This was several years after being a famous holdout as a Pirate in 1955. He had hit .298 in ‘54, with 23 homers and 94 runs batted in, and was unhappy when stingy GM Branch Rickey wanted to grant him a mere $2,000 raise from $13,000 to $15,000. Thomas felt he was worth $25K. It took a 17-day holdout, but he eventually signed for $18,000.
A mere pittance in today’s game. If he was a free agent in today’s game, he’d have a very healthy bank account, no doubt.
Thomas was not an original expansion draft choice by the Mets, but was acquired in one of their early transactions barely weeks after they drafted. The day they first built their team was on Oct. 10, 1961, when they were allowed to cherry pick the leftovers off the rosters of only other NL clubs. They missed out on Thomas, but on Nov. 28, they made a deal with the Milwaukee Braves for Thomas and a player to be named later for a player to be named later and cash.
The player to be named turned out to be their Opening Day rightfielder, Gus Bell (grandfather to today’s Cincinnati Reds manager David Bell), who was dealt on May 21, 1962. The Mets got back their player to be named that same day, pitcher Rick Herrsher.
Before he left the Braves, though, Thomas was cast in a very historical moment. On June 8, 1961 (hey, exactly 58 years ago this weekend), Thomas was the fourth in a conga line of Braves to hit consecutive home runs, the first time in baseball history. Hank Aaron – who else – initiated the rocket launches, followed by Eddie Mathews, Joe Adcock, and then Thomas.
With the Mets, Thomas also earned marks for home runs, bopping six over the course of three games in 1962. He also hit one of only two grand slams by the team that first year, the other salami clubbed by “Hot Rod” Kanehl.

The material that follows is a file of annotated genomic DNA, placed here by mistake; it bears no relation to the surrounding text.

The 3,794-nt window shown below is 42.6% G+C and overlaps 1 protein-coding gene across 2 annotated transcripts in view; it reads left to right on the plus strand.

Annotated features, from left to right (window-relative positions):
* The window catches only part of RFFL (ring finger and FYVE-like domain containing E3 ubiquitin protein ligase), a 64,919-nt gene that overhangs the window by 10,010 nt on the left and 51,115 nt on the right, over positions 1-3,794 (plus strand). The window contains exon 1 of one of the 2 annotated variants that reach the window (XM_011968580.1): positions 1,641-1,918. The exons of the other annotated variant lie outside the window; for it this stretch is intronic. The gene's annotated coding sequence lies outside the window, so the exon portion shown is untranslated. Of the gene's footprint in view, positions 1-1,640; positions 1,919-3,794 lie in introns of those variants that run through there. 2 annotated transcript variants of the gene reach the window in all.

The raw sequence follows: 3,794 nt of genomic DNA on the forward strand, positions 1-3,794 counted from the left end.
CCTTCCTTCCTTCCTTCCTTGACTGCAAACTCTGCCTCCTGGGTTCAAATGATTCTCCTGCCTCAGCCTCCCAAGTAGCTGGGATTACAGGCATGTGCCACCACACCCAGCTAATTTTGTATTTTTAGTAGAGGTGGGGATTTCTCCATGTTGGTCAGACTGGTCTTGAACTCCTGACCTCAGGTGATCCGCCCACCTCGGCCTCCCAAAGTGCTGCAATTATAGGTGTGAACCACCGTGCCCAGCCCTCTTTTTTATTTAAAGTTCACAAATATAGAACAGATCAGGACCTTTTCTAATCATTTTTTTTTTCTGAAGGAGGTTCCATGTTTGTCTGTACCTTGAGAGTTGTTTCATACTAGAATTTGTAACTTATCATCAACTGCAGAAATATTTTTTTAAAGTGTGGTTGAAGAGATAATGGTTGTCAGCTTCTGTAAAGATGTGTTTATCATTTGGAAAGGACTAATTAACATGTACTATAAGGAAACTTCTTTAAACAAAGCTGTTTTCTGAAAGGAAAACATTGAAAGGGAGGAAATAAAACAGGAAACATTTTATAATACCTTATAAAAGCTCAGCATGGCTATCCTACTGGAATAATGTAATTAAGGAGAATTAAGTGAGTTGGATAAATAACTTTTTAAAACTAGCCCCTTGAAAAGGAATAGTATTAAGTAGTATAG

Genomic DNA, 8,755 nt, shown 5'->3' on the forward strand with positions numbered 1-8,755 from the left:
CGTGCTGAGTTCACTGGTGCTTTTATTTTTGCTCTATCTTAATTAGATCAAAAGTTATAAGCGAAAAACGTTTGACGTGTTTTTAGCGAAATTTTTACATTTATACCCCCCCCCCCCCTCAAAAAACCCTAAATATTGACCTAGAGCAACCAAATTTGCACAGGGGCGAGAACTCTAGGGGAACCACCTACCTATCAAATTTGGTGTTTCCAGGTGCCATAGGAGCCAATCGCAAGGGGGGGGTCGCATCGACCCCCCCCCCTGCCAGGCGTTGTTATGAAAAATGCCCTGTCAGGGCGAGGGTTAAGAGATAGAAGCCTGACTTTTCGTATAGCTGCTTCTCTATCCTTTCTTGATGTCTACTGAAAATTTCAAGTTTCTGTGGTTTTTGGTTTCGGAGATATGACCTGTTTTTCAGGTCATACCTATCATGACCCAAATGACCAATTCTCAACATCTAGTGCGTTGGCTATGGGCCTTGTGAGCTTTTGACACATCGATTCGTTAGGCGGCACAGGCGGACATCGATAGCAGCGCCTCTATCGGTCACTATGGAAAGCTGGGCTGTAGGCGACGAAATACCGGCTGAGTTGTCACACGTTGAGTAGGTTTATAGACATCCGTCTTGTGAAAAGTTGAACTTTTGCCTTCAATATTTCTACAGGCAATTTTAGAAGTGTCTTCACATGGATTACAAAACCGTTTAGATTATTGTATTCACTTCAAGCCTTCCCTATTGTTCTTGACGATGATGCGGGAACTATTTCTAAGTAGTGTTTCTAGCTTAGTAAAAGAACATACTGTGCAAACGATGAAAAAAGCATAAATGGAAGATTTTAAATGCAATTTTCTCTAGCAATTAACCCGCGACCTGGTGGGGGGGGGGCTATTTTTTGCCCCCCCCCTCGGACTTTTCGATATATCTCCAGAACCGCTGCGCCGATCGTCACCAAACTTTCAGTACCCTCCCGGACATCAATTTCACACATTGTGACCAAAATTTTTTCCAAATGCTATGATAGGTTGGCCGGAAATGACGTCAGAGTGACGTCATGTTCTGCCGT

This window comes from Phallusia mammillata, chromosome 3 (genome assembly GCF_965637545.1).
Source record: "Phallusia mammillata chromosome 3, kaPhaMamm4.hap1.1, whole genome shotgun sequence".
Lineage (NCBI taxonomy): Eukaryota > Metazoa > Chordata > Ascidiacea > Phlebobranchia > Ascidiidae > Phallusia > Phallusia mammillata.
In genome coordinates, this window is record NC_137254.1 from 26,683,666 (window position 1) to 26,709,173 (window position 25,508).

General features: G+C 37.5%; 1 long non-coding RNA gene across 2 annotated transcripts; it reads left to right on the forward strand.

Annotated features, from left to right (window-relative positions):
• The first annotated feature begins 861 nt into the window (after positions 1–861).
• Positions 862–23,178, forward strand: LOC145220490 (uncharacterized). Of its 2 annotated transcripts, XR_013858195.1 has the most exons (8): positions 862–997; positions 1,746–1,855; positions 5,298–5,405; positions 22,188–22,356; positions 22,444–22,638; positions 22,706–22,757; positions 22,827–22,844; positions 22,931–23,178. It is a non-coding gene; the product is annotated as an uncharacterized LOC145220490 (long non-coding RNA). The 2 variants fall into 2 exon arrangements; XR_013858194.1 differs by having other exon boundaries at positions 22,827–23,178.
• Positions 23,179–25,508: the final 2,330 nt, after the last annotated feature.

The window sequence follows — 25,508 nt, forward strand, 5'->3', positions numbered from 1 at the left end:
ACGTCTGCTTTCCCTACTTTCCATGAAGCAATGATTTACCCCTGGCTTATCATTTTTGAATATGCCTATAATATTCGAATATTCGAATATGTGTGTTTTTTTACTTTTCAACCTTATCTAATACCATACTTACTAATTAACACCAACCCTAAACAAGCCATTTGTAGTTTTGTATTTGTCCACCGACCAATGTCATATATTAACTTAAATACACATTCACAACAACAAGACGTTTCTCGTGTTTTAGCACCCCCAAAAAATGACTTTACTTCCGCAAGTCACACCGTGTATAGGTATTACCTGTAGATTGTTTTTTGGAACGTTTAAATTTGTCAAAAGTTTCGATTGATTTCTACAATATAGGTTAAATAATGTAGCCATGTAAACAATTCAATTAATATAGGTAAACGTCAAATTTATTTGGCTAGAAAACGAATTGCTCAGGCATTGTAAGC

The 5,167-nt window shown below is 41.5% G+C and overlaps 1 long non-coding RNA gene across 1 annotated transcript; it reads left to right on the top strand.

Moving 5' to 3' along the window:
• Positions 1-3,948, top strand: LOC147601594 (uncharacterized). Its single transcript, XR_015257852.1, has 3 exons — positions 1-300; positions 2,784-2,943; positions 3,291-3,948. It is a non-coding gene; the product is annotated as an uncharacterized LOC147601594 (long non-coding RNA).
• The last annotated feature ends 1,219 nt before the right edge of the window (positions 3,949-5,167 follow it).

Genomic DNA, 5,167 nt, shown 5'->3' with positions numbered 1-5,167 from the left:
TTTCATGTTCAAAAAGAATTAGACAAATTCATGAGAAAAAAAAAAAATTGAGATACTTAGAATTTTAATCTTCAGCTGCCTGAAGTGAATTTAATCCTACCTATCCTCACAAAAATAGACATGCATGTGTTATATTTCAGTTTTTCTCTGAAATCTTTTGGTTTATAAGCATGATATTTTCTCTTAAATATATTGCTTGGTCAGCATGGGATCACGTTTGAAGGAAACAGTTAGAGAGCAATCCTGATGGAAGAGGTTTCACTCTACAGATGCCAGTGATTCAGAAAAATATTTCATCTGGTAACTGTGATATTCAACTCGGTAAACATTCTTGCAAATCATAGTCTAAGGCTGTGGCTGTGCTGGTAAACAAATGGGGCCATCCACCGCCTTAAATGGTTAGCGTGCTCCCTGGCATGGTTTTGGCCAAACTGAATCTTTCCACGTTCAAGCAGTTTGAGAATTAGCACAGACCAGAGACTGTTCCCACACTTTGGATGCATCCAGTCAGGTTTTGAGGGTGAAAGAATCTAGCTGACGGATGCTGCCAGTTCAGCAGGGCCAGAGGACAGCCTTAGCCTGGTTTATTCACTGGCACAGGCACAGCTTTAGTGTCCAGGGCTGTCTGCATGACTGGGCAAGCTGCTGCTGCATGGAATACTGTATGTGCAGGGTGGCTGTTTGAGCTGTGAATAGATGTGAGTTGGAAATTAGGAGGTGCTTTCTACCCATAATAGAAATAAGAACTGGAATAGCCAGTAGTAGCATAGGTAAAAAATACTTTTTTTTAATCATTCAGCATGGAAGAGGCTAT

Hard to understand these days in today’s game, but longtime Mets fans remember the suffering of that’62 club, so any watermark of offensive achievement was well-earned. Many books have been written chronicling the adventures and misadventures of those pioneering Metropolitans, led by the colorful Casey Stengel.
Thomas was at the center of a famous Mets incident that inaugural campaign. The roots of this memorable Mets memory began when shortstop Elio Chacon and outfielder Richie Ashburn collided on a pop-up in that unclaimed area of the outfield. The Latin infielder kept calling out, “Yo la tengo,” (which means “I got it” in Spanish), while Ashburn was shouting the more traditional “I got it.” Boom! Not exactly a rosetta stone endorsement.
The confusion led to a team decision to use “Yo la tengo” as a communal expression to call off other fielders. Thomas, apparently, didn’t get the memo.
Some time later, another flyball caused a collision between Ashburn, the centerfielder, and Thomas, the leftfielder. So now, Ashburn is calling, “Yo la tengo,” while Thomas opted for the traditional signal. Boom! Down they went.
As Thomas was getting up, he yelled at Ashburn, “What the hell is a yellow tango?”
In August of 1964, Thomas was traded by the Mets to Philadelphia for Wayne Graham and Gary Kroll. His time as a Met was done, but you know, even with not quite three years wearing No. 25 in New York, it might not be a bad idea to consider Thomas for the Mets Hall of Fame. Some might say he wasn’t here long enough, or arguably didn’t do enough, but for those who know how difficult it was back in those early years, he certainly lived up to his personal mantra.
“I always felt if you gave 100% at whatever you did, you didn’t have anything to be ashamed of.”
Happy birthday, Frank, and many, many more.